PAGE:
Cripple Creek School Kids Going Hungry

Parents may try to recall school board

An apparent school lunch controversy at the Cripple Creek/Victor RE-1 School District may prompt a petition drive, aimed at removing the local school board.

“We are in the process of getting our first petition created to recall the entire school board,” said  Melanie Trujillo, a parent of the district, according to a television report aired last week. “We’re backed, we’re funded, we just need parents’ support,” she added.

However, some district leader say too much is being made out of the latest report regarding elementary kids not getting fed properly, and that school officials have taken proper action to correct the situation.

Last week, a television report, aired on KOAA Channel 5 News, had social media outlets buzzing with comments and questions. As a result, local district leaders are being asked to do some serious explaining regarding their lunch policies.  

According to the report, a number of parents are upset over missing lunches at a Cripple Creek elementary school. This led to the firing of the director of food services at the school.

Parents contend the director intentionally didn’t order enough hot meals for students. As a result, the staff had to find last-minute alternatives.

“It’s ridiculous and it’s child abuse,” said Melanie Trujillo, in a television interview. Her son Jackson is a 1st grader at Cresson Elementary School. “These kids have gone without lunch more than once, more than twice, more than three times this year.”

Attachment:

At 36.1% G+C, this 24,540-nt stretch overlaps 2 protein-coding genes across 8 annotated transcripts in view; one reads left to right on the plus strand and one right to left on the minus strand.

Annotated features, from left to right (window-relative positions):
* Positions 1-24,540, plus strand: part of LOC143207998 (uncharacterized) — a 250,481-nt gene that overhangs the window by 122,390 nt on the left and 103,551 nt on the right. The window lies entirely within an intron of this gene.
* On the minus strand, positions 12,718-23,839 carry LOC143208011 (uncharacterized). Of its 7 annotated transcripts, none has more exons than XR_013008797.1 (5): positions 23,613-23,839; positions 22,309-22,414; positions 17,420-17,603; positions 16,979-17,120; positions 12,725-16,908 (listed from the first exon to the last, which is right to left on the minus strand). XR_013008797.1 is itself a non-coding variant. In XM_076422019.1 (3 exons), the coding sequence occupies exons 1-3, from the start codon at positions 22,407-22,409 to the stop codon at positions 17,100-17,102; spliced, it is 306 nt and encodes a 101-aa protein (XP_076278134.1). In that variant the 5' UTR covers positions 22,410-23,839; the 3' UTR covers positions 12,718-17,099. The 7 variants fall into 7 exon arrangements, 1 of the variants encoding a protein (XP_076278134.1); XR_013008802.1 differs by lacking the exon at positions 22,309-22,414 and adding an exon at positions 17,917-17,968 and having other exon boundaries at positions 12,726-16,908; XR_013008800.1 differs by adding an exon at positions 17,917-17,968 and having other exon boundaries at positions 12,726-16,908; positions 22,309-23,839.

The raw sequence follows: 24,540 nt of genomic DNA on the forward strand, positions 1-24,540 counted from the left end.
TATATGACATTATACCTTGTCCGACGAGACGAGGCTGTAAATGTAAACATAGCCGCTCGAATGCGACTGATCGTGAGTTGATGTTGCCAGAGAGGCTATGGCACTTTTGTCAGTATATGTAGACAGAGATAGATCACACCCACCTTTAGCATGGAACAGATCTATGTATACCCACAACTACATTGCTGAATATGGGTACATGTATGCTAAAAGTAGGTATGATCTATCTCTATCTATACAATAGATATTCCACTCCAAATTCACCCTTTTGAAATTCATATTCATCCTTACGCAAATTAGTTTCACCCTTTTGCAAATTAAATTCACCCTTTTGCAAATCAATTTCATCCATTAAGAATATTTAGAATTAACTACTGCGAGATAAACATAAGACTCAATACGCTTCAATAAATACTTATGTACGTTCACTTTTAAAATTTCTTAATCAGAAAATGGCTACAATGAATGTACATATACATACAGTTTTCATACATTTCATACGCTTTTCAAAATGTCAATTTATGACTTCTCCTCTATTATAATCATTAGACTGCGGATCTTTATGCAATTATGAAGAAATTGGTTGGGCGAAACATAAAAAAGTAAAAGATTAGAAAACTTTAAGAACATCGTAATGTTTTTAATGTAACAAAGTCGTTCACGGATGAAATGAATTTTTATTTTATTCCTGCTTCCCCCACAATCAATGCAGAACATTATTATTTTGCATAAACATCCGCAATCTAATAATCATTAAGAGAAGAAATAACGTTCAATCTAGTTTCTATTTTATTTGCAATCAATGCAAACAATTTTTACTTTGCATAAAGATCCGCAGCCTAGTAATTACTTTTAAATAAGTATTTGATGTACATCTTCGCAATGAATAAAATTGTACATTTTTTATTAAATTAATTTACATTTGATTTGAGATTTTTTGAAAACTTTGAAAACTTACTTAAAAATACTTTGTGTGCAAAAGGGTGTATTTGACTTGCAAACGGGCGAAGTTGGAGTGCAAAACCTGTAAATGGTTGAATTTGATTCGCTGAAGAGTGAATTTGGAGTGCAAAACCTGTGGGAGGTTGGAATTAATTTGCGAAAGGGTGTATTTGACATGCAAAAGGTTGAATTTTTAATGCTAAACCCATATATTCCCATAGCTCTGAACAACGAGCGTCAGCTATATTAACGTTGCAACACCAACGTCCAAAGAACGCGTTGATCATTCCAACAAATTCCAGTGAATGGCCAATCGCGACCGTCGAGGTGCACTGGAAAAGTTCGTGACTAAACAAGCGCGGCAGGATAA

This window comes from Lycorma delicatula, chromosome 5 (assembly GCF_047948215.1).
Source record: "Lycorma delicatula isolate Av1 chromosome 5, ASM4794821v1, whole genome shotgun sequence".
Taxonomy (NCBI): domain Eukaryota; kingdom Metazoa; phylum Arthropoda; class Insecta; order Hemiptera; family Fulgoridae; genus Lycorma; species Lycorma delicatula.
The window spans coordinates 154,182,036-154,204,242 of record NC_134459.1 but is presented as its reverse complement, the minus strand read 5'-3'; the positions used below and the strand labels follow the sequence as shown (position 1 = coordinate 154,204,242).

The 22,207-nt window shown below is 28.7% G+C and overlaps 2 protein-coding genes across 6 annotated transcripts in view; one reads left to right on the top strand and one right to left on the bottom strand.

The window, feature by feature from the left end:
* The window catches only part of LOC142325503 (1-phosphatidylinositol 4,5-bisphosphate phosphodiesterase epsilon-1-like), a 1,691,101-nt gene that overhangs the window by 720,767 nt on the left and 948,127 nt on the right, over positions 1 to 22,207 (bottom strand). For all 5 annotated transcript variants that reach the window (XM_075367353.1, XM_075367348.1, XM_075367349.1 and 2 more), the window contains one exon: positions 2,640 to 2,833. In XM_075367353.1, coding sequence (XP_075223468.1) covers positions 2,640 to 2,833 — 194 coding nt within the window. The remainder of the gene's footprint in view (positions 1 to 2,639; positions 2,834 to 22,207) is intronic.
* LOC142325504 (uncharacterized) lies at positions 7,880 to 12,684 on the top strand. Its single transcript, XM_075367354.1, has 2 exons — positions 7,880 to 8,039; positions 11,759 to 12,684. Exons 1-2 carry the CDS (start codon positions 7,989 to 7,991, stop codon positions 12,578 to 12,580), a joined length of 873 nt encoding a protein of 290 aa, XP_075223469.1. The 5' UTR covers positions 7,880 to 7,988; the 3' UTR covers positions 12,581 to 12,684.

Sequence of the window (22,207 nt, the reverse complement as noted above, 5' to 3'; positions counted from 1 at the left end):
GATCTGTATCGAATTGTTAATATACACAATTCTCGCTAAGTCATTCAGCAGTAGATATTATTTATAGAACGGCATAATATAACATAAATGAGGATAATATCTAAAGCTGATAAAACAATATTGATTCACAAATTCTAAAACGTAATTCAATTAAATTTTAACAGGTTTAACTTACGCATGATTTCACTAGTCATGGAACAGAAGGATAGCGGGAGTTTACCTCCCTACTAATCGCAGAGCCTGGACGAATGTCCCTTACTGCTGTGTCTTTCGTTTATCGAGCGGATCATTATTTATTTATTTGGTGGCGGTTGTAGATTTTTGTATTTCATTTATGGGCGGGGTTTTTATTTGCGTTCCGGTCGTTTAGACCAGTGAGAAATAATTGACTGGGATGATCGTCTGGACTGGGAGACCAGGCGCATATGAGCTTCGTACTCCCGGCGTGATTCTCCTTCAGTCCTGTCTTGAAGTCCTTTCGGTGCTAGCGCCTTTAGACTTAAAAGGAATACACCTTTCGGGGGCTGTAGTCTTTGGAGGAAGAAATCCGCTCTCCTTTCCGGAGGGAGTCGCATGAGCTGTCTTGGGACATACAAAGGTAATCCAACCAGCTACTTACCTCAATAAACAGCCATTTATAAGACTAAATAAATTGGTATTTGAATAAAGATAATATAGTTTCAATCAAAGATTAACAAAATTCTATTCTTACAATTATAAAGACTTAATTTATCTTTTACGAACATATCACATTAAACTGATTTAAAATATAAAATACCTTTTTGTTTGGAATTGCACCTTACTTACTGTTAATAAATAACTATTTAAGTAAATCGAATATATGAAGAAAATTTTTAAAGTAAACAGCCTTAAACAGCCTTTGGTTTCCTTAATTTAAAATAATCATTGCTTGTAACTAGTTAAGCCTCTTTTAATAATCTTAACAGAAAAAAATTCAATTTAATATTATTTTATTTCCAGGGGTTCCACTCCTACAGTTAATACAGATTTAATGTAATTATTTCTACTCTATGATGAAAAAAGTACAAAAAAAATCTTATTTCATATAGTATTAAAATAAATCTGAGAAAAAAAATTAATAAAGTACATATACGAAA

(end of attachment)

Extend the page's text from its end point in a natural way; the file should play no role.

Trujillo is also irked by the lack of action taken by the school board to address the issue, since the problem was brought to their attention in early September. Other parents share her concerns. They say that as many as 150 kids could be affected by the food shortage.  

The food is reportedly prepared across the street at the high school.

“They let someone be in charge of feeding my kids and they didn’t. I’m sending my kid to school trusting that his basic needs are being met and they’re not,” added Trujillo

The food services director, Robin Crippen, was fired last week.

District superintendent, Leslie Lindauer, stated that a prompt personnel change was made to address the issue. “That was kind of the last straw,” said Lindauer, according to the KOAA report, regarding the firing of Crippen over the latest incident. “We don’t want any child to go without food. It’s a very important thing. We know very well that a child that’s hungry is not going to be a child that learns.”

At the same time, he maintained that no student was refused a meal. Instead, he argued that his staff merely had to come up with some alternatives. District leaders are mulling future plans to include buying an oven to prepare more meals inside of the elementary school. They are also looking at implementing morning and afternoon snack programs.

The timing of the lunch controversy, though, couldn’t have been worse. The plight of local school kids in the RE-1 District has been the focus of many community forums, including a recent decision by city leaders to not allow for recreational marijuana within the limits of Cripple Creek. The financial and family-related problems that many kids are undergoing in the district were cited as key reasons for not opening the door for retail marijuana by school officials. The issue almost brought more attention to the woes of many school kids in the district than the legalities of retail cannabis.

In past studies, many kids in the Cripple Creek/Victor district have encountered bouts of homelessness and periods of not receiving enough food. The district also has a serious problem with the transitional state of many families.  In addition, the school board has been under fire at times during the last few years.

Recall efforts have been discussed in the past, but have never moved forward.